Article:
Learned a lot about netbooks today

Today I was tasked with summarizing and analyzing all of the comments left for for a blog that the Vice President of Lenovo’s Corporate Identity and Design had written on the 14th of this month. The blog was written about the influx of netbooks on the market and asked the ThinkPad community what they would think of a “Think” netbook. There were around 96 comments today, and I just checked and now there are 103.  

The majority of the comments agreed that a “Think” netbook would be a good idea for Lenovo as long as we kept the integrity of the ThinkPad design, specifically relating to the TrackPoint and the 7-row keyboard (At one point, I actually counted the rows of keys on the keyboard, huh, yep, 7, who knew.) I must admit, that I have worked for IBM / Lenovo for over 12 years and I *love* the TrackPoint, but I really was surprized at how much people were really passionate about these features.  I think both would fit nicely within a netbook design.

There was a lot of speculation about whether or not the netbook market was here to stay, or whether people would just get frustrated and want their smaller-more-spec’d-out ThinkPad back. The majority of the comments agreed that it was here to stay, but for use more as an extra computer, say, one you might leave on your coffee table or take on vacation rather than something that would function as a primary PC.

Reading all of this information about netbooks, made me want to get one, which is funny, because I am honestly am on my own PC all day long… why would I need a smaller, cuter version? Hmmm.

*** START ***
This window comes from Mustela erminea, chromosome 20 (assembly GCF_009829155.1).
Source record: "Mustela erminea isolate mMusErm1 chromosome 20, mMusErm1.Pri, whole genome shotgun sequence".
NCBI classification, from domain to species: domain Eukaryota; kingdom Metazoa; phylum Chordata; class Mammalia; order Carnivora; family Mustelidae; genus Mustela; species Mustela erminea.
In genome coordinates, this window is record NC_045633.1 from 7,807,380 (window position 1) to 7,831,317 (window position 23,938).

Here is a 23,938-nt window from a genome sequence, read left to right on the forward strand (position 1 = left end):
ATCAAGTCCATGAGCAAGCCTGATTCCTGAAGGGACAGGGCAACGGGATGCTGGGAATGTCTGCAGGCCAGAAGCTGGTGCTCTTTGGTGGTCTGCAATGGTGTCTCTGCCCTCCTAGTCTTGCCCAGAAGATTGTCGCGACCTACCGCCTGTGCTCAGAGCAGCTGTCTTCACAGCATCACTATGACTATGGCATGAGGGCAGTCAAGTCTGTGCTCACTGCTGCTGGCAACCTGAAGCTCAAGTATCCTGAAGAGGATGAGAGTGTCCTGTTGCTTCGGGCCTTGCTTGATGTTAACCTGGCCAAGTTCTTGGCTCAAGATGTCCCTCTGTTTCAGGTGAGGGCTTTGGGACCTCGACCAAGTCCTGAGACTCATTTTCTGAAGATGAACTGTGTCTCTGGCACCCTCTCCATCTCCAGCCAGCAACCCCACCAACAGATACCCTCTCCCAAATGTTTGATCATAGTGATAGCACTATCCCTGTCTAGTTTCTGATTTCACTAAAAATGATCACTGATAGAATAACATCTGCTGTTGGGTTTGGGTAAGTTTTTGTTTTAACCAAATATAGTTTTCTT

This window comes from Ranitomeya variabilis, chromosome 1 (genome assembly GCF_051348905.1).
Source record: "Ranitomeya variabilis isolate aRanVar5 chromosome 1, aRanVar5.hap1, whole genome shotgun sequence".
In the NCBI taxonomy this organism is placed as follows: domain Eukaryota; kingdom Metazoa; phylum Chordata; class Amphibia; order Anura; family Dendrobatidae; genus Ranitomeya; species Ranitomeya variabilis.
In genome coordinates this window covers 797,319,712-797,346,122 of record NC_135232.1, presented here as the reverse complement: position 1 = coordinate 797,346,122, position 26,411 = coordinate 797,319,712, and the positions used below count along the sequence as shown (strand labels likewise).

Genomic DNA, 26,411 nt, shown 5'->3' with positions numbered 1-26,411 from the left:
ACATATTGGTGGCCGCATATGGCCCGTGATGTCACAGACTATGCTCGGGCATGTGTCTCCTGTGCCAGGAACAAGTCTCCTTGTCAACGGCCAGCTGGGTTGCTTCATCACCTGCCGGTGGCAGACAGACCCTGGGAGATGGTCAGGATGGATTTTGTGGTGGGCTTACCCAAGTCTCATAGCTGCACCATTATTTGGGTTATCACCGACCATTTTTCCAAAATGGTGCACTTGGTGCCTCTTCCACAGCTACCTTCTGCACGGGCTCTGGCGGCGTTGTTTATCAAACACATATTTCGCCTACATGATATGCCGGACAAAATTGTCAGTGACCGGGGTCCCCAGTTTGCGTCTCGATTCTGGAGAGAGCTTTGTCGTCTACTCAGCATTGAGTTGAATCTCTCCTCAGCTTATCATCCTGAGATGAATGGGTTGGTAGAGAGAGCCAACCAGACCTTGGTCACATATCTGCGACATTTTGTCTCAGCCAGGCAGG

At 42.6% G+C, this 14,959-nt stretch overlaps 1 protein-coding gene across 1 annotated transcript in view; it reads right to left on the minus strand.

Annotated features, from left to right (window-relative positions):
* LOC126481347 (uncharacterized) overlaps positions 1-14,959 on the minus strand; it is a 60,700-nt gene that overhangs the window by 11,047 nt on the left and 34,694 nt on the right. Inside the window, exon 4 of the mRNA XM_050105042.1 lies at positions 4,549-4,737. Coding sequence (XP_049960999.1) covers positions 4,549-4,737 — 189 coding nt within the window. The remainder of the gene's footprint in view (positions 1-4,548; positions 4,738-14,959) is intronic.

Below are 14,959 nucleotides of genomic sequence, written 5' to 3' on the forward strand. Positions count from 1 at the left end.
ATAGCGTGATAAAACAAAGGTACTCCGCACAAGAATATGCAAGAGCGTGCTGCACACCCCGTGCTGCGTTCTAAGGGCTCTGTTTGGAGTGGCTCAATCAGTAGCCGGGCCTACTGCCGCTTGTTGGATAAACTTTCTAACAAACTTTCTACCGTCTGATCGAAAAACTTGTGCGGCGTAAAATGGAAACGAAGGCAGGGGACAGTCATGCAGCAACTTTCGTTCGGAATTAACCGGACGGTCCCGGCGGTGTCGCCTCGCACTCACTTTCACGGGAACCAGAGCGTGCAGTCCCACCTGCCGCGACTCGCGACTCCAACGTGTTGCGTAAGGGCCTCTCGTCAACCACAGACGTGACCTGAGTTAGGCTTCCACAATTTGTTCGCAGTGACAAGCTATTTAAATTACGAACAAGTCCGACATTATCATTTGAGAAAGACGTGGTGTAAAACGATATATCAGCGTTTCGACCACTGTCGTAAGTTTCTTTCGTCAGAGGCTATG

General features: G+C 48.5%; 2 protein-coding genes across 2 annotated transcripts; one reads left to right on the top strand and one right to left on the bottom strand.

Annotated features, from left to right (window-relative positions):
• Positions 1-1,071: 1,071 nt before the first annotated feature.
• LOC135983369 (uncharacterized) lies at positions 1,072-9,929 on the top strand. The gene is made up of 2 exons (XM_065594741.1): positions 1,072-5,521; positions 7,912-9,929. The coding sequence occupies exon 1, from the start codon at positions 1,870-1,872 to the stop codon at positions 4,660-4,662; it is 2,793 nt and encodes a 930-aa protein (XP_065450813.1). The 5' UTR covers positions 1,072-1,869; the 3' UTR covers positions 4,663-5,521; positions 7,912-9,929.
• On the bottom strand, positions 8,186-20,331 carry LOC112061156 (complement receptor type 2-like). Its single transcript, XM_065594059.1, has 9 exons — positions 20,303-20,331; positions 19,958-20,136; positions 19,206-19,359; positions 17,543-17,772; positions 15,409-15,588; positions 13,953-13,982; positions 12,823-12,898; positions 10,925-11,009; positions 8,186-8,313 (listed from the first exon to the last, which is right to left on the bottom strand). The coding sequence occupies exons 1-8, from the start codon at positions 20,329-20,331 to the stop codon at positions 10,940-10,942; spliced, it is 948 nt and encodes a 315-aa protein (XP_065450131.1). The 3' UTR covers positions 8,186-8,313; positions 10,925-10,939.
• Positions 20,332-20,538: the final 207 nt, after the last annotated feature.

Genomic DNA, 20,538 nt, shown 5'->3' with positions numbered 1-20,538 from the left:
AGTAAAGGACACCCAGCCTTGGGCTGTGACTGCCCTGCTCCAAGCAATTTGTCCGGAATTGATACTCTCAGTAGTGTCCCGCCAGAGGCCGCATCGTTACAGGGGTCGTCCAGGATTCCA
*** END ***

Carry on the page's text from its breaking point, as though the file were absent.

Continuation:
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One response to “Learned a lot about netbooks today

  1. Nano,

    I think it’s almost a case of the cobbler’s children. There was a time 20 years ago when I lived and breathed PCs. I built them, I modded them. I geeked out totally – I had the intel databooks and could quote all kinds of obscure specs. Funny thing is that over the years I quit following the technology and got more involved in the business. Only in the last 2-3 years have I gotten back into trying to understand and care about the hardware again because I have become so connected with the customers and their experiences and concerns on a daily basis.

    The tablet was the first technology that really excited me in a long while. The netbook is interesting, and at $300 it is tempting to just buy one. Microsoft surface and the iphone are also compelling advances. It’s been such a long time since teen years spent standing in a story pushing the mouse around on the first macs and contemplating that small black and white screen with awe.

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